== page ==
You generate a real estate lead, who is looking to buy a house, but their budget is very low. Do you move on to the next lead or find a way to work with their budget? We believe in working with every lead because everyone deserves to live the dream of owning a home. So forget your commission and focus on the person on the phone who wants to get out of the rental market and become a homeowner. Help educate them on loan options and affordable housing options like those listed below.
You call a lead only to learn they want to buy a home for $90K when the median value in your area is $150K. Instead of giving up on this lead, share some of the mortgage options below or direct them to a lender/counselor specializing in low income home buying programs. The individual requirements vary with each program and, in some cases, borrowers must participate in educational courses.
HomeReady® mortgage loans are conventional loans from Fannie Mae. They can be used by first-time or repeat buyers, are free from representations and warranties, are quick to obtain, and the buyer only has to come up with a 3% down payment. Borrowers can even accept a gift, grant or loan from friends or family to cover the 3% down payment or the amount of the closing costs.
HomeReady® borrowers can also use income from others in the household to obtain approval. In other words, if they have a renter, that income can help them get approved for the loan.
Consider sharing this income eligibility tool to see if your lead qualifies.
Home Possible® & Home Possible Advantage® Loans
Freddie Mac offers Home Possible® mortgages with as little as a 3% down payment. Borrower sweat equity can have bearing on the down payment and closing costs, resulting in further savings. Borrowers can potentially get a lower than average fixed-rate mortgage which provides affordable, stable monthly payments. This loan will save borrowers thousands by not requiring them to pay for an upfront mortgage insurance fee. The monthly PMI fee may be lower than other mortgage options too.
A co-borrower, who is not going to occupy the house, is an option with this loan. Using a co-borrower can improve the chances of qualifying for the loan and possibly a higher mortgage amount.
I recommend sharing the Freddie Mac Home Possible Income & Property Eligibility tool with your leads to help them determine if they meet income requirements for the loan program.
Good Neighbor Next Door
Created to benefit nurses, first responders, teachers, EMT's, fire fighters, and law enforcement officers, the Good Neighbor Next Door program offers HUD foreclosures at a 50% discount, if borrowers meet eligibility requirements. In addition, a mere $100 down payment is necessary with a FHA mortgage. These HUD homes are typically in areas being revitalized. Buyers must live in the home for at least 36 months.
Manufactured and mobile homes are some of the most affordable home options available today. Many can be financed with a standard mortgage, if they're on approved foundations and taxed as real estate. It's important to point out to your clients that some mobile homes will not qualify and, instead, will have to be purchased with personal loans because they are not considered real estate.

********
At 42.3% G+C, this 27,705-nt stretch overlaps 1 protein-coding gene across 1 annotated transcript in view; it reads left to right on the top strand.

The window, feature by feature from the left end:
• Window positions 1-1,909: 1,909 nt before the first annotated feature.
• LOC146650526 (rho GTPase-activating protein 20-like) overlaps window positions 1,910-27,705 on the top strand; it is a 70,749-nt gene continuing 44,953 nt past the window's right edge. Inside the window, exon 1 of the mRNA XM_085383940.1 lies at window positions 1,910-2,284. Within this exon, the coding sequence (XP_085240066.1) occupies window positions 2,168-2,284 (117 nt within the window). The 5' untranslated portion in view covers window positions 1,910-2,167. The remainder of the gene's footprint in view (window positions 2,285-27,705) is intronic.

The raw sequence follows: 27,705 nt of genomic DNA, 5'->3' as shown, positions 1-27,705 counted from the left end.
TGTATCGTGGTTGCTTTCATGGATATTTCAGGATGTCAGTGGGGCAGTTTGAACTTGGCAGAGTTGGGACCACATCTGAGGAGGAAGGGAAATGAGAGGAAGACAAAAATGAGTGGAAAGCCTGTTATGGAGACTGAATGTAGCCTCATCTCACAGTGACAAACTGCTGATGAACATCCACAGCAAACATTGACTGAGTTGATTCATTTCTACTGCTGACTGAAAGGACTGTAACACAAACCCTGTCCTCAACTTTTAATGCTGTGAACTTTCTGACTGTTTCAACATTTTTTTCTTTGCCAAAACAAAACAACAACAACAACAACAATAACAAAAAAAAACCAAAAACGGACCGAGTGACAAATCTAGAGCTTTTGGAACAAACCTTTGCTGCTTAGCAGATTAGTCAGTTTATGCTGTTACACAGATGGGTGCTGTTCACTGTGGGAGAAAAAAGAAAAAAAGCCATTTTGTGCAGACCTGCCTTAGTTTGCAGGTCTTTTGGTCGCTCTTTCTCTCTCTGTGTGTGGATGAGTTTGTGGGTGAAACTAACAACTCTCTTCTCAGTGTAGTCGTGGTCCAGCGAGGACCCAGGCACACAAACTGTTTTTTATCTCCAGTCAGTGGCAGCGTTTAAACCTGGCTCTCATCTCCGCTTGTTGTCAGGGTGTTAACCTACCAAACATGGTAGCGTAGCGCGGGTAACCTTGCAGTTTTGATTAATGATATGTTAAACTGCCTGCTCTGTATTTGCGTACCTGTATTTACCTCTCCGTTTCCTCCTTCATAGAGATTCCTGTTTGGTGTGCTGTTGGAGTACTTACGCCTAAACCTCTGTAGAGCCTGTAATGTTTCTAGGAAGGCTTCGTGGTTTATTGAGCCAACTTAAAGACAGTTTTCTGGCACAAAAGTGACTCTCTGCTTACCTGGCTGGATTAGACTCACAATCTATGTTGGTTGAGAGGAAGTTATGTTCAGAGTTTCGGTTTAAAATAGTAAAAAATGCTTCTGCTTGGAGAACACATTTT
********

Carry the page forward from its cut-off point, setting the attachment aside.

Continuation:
Mortgage Credit Certificate (MCC)
Under the MCC program, if a first-time home buyer meets the income-eligibility requirements, they will get a tax credit equal to a portion of their mortgage interest. This tax credit, issued by certain state or local governments, can be claimed by the taxpayer during the given tax year. This credit will then be added to the borrower's qualifying income, per the lender, allowing them to qualify for a higher mortgage amount than they normally would be able to qualify for.
Down Payment Assistance
Down payment assistance programs vary by state but are created to make a difference for potential home buyers who can't afford to save for a down payment and closing costs. This program can provide funds, from non-profits, employers, cities, etc., to help bridge the gap between what the borrower qualifies for and what a home is selling for. This money is a loan and will eventually have to be paid back by the homeowner so the non-profit, who provided the funds, gets paid off and can recycle the money back into the program. The FHA, on the other hand, provides grants for down payments which do not have to be paid back (ex. Step Up Program, MyHome Assistance Program, and Next Home). Whether the money is being loaned or granted to the future homeowner, it's designed to get people into homes they otherwise could not afford.
Habitat for Humanity
One misconception about Habitat for Humanity is that the home buyer is getting the house for free. In reality, those potential home buyers who cannot save enough for a down payment can participate in the program and get a mortgage through Habitat. These homes are more affordable due to volunteers who build the homes and through donated building materials. For those who are accepted into the program, they get an interest-free mortgage and don't have to pay a down payment or closing costs. The homeowner is required to pay the mortgage back over a 15 year period, in most cases, and those payments help to keep the program running.
When working with low-budget real estate prospects who want to purchase a home, it's important to provide financing options vs. disregarding them as potential clients. Share information on funding programs designed for those with low budgets, and/or set them up with a professional who can provide in-depth information on these programs. If they have bad credit, help them by providing steps to improve their FICO score. By helping one person, you may create a domino effect which helps many other accomplish their dream of owning a home. So get out there and change some lives by sharing this information with your leads.
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